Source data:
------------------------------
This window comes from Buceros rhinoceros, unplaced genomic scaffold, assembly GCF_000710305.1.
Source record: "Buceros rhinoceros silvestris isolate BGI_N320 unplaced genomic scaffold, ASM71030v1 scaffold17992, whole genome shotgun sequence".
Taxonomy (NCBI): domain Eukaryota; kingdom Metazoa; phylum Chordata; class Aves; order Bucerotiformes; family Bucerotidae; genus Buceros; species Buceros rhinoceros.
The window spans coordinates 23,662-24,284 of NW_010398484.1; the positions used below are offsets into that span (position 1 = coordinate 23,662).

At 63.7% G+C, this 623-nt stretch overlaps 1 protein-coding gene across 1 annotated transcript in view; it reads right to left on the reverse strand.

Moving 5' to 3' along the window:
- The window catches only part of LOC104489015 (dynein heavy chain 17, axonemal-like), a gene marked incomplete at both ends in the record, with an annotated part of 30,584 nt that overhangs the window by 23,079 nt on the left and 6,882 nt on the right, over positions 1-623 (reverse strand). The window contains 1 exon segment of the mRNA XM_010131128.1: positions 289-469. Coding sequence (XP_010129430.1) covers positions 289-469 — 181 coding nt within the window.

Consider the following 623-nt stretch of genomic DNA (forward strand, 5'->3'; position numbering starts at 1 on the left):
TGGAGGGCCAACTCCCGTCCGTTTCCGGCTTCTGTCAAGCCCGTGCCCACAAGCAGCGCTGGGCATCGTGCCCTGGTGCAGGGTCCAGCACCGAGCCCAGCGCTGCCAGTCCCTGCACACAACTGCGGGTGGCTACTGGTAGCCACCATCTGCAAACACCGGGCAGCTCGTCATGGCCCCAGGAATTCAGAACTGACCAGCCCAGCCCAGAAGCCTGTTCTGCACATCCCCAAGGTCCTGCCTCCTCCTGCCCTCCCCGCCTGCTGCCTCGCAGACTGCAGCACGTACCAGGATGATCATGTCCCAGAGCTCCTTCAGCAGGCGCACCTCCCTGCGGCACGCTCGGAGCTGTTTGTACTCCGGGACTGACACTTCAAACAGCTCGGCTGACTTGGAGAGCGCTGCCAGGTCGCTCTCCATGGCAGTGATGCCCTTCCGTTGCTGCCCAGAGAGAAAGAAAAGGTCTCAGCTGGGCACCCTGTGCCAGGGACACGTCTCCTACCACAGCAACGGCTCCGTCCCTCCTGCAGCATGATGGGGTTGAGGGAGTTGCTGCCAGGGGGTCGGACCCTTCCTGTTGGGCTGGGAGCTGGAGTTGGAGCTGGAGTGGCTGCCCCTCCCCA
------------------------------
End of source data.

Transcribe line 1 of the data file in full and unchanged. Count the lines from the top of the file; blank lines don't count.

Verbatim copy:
This window comes from Buceros rhinoceros, unplaced genomic scaffold, assembly GCF_000710305.1.